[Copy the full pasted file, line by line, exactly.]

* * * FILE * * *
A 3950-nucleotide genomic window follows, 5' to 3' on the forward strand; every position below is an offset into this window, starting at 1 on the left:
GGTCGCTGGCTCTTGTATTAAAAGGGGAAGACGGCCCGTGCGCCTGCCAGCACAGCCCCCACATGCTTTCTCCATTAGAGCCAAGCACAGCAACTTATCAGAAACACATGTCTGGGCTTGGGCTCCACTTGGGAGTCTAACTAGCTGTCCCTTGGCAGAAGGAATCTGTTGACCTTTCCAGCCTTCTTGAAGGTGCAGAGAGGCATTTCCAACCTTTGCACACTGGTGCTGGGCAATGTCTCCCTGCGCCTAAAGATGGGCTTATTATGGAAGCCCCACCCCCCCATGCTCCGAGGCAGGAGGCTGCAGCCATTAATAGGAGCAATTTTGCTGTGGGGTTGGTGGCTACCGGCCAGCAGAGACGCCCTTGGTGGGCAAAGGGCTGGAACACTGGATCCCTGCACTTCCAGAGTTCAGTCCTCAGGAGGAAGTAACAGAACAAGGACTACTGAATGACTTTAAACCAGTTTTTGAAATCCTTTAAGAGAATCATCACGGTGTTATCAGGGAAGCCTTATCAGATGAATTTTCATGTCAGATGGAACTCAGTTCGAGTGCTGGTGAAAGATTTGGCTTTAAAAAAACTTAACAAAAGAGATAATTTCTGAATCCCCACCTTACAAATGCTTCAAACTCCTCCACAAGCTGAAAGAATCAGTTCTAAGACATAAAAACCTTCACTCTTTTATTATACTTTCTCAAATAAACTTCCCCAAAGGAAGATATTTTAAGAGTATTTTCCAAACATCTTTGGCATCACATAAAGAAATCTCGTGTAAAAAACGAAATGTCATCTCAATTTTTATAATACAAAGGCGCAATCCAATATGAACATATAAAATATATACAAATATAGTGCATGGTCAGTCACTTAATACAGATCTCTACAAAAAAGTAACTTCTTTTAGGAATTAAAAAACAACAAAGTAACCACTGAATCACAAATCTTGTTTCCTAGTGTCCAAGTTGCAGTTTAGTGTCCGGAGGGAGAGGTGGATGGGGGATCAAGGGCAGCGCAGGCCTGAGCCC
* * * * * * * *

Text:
A 3950-nucleotide genomic window follows, 5' to 3' on the forward strand; every position below is an offset into this window, starting at 1 on the left:
GGTCGCTGGCTCTTGTATTAAAAGGGGAAGACGGCCCGTGCGCCTGCCAGCACAGCCCCCACATGCTTTCTCCATTAGAGCCAAGCACAGCAACTTATCAGAAACACATGTCTGGGCTTGGGCTCCACTTGGGAGTCTAACTAGCTGTCCCTTGGCAGAAGGAATCTGTTGACCTTTCCAGCCTTCTTGAAGGTGCAGAGAGGCATTTCCAACCTTTGCACACTGGTGCTGGGCAATGTCTCCCTGCGCCTAAAGATGGGCTTATTATGGAAGCCCCACCCCCCCATGCTCCGAGGCAGGAGGCTGCAGCCATTAATAGGAGCAATTTTGCTGTGGGGTTGGTGGCTACCGGCCAGCAGAGACGCCCTTGGTGGGCAAAGGGCTGGAACACTGGATCCCTGCACTTCCAGAGTTCAGTCCTCAGGAGGAAGTAACAGAACAAGGACTACTGAATGACTTTAAACCAGTTTTTGAAATCCTTTAAGAGAATCATCACGGTGTTATCAGGGAAGCCTTATCAGATGAATTTTCATGTCAGATGGAACTCAGTTCGAGTGCTGGTGAAAGATTTGGCTTTAAAAAAACTTAACAAAAGAGATAATTTCTGAATCCCCACCTTACAAATGCTTCAAACTCCTCCACAAGCTGAAAGAATCAGTTCTAAGACATAAAAACCTTCACTCTTTTATTATACTTTCTCAAATAAACTTCCCCAAAGGAAGATATTTTAAGAGTATTTTCCAAACATCTTTGGCATCACATAAAGAAATCTCGTGTAAAAAACGAAATGTCATCTCAATTTTTATAATACAAAGGCGCAATCCAATATGAACATATAAAATATATACAAATATAGTGCATGGTCAGTCACTTAATACAGATCTCTACAAAAAAGTAACTTCTTTTAGGAATTAAAAAACAACAAAGTAACCACTGAATCACAAATCTTGTTTCCTAGTGTCCAAGTTGCAGTTTAGTGTCCGGAGGGAGAGGTGGATGGGGGATCAAGGGCAGCGCAGGCCTGAGCCC